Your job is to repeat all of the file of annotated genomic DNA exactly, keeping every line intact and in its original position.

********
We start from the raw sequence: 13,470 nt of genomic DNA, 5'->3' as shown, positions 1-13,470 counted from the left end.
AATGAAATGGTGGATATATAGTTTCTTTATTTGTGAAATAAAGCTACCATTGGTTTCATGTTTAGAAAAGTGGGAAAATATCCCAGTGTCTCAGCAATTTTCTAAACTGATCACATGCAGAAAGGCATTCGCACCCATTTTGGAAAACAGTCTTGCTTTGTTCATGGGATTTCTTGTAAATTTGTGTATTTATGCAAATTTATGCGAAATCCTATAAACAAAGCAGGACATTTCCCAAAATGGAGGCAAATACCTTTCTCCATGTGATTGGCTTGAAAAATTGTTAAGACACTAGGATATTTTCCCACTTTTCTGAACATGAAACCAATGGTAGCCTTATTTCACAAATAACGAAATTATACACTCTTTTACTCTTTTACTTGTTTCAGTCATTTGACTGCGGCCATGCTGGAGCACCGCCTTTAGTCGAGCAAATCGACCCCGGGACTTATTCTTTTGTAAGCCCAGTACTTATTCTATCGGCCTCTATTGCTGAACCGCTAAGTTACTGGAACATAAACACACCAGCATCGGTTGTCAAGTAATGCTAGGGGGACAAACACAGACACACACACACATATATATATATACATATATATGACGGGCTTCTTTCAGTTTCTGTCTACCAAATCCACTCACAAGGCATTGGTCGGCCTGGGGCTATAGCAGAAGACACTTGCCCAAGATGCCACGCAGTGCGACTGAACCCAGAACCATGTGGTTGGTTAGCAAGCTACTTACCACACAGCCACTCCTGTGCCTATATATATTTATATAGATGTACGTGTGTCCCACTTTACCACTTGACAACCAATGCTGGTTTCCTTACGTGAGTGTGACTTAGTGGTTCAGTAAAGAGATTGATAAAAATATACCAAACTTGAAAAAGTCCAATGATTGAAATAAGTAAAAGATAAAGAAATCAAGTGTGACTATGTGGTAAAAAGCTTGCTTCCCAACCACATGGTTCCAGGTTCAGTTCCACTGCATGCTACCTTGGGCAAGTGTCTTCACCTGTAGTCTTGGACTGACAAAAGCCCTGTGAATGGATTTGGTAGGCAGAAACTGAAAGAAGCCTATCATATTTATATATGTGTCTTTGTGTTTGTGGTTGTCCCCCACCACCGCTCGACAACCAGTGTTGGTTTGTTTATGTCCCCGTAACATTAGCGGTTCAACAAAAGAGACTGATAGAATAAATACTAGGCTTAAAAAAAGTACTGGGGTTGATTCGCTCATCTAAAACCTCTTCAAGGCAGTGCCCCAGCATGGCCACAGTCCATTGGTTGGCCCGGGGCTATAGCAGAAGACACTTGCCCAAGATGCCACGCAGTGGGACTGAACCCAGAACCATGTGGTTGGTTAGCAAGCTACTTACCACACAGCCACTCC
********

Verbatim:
We start from the raw sequence: 13,470 nt of genomic DNA, 5'->3' as shown, positions 1-13,470 counted from the left end.
AATGAAATGGTGGATATATAGTTTCTTTATTTGTGAAATAAAGCTACCATTGGTTTCATGTTTAGAAAAGTGGGAAAATATCCCAGTGTCTCAGCAATTTTCTAAACTGATCACATGCAGAAAGGCATTCGCACCCATTTTGGAAAACAGTCTTGCTTTGTTCATGGGATTTCTTGTAAATTTGTGTATTTATGCAAATTTATGCGAAATCCTATAAACAAAGCAGGACATTTCCCAAAATGGAGGCAAATACCTTTCTCCATGTGATTGGCTTGAAAAATTGTTAAGACACTAGGATATTTTCCCACTTTTCTGAACATGAAACCAATGGTAGCCTTATTTCACAAATAACGAAATTATACACTCTTTTACTCTTTTACTTGTTTCAGTCATTTGACTGCGGCCATGCTGGAGCACCGCCTTTAGTCGAGCAAATCGACCCCGGGACTTATTCTTTTGTAAGCCCAGTACTTATTCTATCGGCCTCTATTGCTGAACCGCTAAGTTACTGGAACATAAACACACCAGCATCGGTTGTCAAGTAATGCTAGGGGGACAAACACAGACACACACACACATATATATATATACATATATATGACGGGCTTCTTTCAGTTTCTGTCTACCAAATCCACTCACAAGGCATTGGTCGGCCTGGGGCTATAGCAGAAGACACTTGCCCAAGATGCCACGCAGTGCGACTGAACCCAGAACCATGTGGTTGGTTAGCAAGCTACTTACCACACAGCCACTCCTGTGCCTATATATATTTATATAGATGTACGTGTGTCCCACTTTACCACTTGACAACCAATGCTGGTTTCCTTACGTGAGTGTGACTTAGTGGTTCAGTAAAGAGATTGATAAAAATATACCAAACTTGAAAAAGTCCAATGATTGAAATAAGTAAAAGATAAAGAAATCAAGTGTGACTATGTGGTAAAAAGCTTGCTTCCCAACCACATGGTTCCAGGTTCAGTTCCACTGCATGCTACCTTGGGCAAGTGTCTTCACCTGTAGTCTTGGACTGACAAAAGCCCTGTGAATGGATTTGGTAGGCAGAAACTGAAAGAAGCCTATCATATTTATATATGTGTCTTTGTGTTTGTGGTTGTCCCCCACCACCGCTCGACAACCAGTGTTGGTTTGTTTATGTCCCCGTAACATTAGCGGTTCAACAAAAGAGACTGATAGAATAAATACTAGGCTTAAAAAAAGTACTGGGGTTGATTCGCTCATCTAAAACCTCTTCAAGGCAGTGCCCCAGCATGGCCACAGTCCATTGGTTGGCCCGGGGCTATAGCAGAAGACACTTGCCCAAGATGCCACGCAGTGGGACTGAACCCAGAACCATGTGGTTGGTTAGCAAGCTACTTACCACACAGCCACTCC